Question: Doug, what should I look for when choosing an accountability partner?
Answer: The first thing to look for in a good accountability partner is someone who is regularly available for you. No matter how great someone is, if he can't get together or return phone calls, then he is going to be of little help to you. Second, find someone who will keep your talks focused on "accountability." So often these discussions evolve into "How are the wife and kids?" breakfast meetings. Keep questions about masturbation, pornography and lust in the forefront of the first few minutes of your meetings.
Finding a guy who is straightforward and willing to be brutally honest with himself is also critical. I've found that guys who are soft on themselves tend to be soft on others as well. Last, look for someone who does not need to be liked by you. If he needs for you to like him or if he fears rejection, then he will be less effective as your accountability partner.
As men, accountability partners are essential to our Christian walk. I so appreciate the guy who has served me in that role for the last eight years. A man who will hold you accountable can help you with parenting, marriage, money, business, relationships, sexual integrity and other issues in your life.
Doug Weiss, Ph.D., is a nationally known author and therapist and the founder of Heart to Heart Counseling Center in Colorado Springs, Colo. This article was orginally in New Man eMagazine.
Question: Doug, what can I do to kick this hunger for pornography? I'm so ashamed and frustrated. Seems like my life would be much less complicated if I didn't have a sex drive.
Answer: You asked the right guy. I have been clean from pornography and self-sex behavior for more than 18 years. I remember feeling trapped, hopeless and overwhelmed. You too can get free your entire life, but you are going to need to make behavioral changes. Here's how to kick porn:
Question: Doug, I'm starting to worry about when to have "the talk" with my son. I want to do it before he finds out somewhere else, but I don't know if he's old enough. When is the best age to talk to him about sex?
Answer: This is a great question. The age of adolescence is definitely moving downward, so you can't assume that your son will reach puberty when you did. Generally, subtract about two years from the age you hit adolescence to figure out when he will.
The biggest lie I have heard among Christian men about their sexual indiscretions is that "it's not hurting anybody else." Nothing could be further from the truth of God's Word or His heart. Your choices about sexuality affect everybody in your life, either for good or bad. How many of us have felt pain or sadness over Christian leaders, singers or speakers who went sexually astray? They damaged not only their lives but also the lives of their spouses, their children and, often, those they were sexually involved with.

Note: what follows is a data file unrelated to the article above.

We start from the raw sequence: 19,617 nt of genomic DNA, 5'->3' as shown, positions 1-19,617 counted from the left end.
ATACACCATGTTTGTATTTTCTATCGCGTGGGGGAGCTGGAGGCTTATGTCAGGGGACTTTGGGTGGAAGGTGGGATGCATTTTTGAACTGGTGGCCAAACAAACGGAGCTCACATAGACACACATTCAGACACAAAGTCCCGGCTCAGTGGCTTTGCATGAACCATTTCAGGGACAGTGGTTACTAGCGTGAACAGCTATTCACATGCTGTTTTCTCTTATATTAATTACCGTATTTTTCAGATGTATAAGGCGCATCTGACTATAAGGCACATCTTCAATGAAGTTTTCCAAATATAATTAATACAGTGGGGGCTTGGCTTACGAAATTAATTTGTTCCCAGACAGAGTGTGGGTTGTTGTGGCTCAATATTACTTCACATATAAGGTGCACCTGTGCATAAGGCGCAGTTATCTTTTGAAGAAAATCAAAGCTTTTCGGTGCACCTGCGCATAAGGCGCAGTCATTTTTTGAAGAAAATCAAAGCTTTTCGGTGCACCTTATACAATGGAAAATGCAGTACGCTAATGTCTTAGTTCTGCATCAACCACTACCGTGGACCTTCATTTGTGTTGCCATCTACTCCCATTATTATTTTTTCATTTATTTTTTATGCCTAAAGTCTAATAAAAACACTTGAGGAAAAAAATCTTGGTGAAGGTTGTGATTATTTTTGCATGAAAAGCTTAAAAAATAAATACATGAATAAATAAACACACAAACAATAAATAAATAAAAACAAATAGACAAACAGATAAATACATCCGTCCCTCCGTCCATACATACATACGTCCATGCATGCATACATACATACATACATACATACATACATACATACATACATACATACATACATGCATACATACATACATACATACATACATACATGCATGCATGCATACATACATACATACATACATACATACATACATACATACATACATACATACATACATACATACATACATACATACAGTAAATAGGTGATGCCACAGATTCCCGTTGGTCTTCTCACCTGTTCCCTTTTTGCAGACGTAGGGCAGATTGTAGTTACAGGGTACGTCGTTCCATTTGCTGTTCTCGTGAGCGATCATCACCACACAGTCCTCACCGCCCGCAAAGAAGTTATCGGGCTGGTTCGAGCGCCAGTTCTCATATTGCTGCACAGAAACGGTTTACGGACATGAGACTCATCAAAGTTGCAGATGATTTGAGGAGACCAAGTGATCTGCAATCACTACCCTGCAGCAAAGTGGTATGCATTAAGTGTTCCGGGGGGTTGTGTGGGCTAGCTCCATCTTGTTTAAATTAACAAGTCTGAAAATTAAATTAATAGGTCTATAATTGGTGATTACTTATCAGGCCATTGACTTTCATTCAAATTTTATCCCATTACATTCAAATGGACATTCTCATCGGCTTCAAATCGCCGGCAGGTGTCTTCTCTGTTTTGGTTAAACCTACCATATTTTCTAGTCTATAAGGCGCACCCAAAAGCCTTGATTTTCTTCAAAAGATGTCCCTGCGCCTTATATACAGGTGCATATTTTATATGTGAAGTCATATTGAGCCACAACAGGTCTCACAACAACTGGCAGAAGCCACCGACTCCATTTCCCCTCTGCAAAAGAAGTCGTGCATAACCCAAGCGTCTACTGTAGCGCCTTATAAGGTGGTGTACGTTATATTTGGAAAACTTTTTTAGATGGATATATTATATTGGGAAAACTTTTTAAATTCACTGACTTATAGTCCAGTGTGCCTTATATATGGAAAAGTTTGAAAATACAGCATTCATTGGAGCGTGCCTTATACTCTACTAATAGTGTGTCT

I want to show you how your sex affects others. I believe within every man is a God-given disposition to protect. A man cannot stand by and allow an outsider to hurt anyone he truly loves. This is exemplified in the relationship between a man and his daughter.
What if it were possible to travel back in time to ancient Jerusalem, where Jesus made His triumphal entry into the city? Or to take Holy Communion in the Garden Tomb where Christ was once buried? For many Christians, a pilgrimage to the Holy Land is only a dream. But it doesnt have to be!
I was an outcast in the 6th grade. I've told more than one person that I wouldn't go back to that time in my life for all the money in the world. That was the year my classmates got downright mean. We've all heard the old saying, "Sticks and stones may break my bones, but words will never hurt me," but many of us know from personal experience that they can. Words can wound our spirits and create fear and isolation. Some of the 6th graders in my class knew this all too well and used it to their advantage.
One day after school, I boarded my bus and was waiting for it to take me home. There were around 20 other busloads of students waiting to do the same thing. One of my classmates leaned out his window so hundreds of kids could see and hear him. He started speaking in a mocking, effeminate manner that was clearly meant to emulate that of a "gay" person's voice. He then called out my name, waving and pointing. The message was clear, "Alan is gay." My entire bus just looked at me. Kids on the other buses did the same. They began to point and laugh. I endured more incidents like that than I care to recall.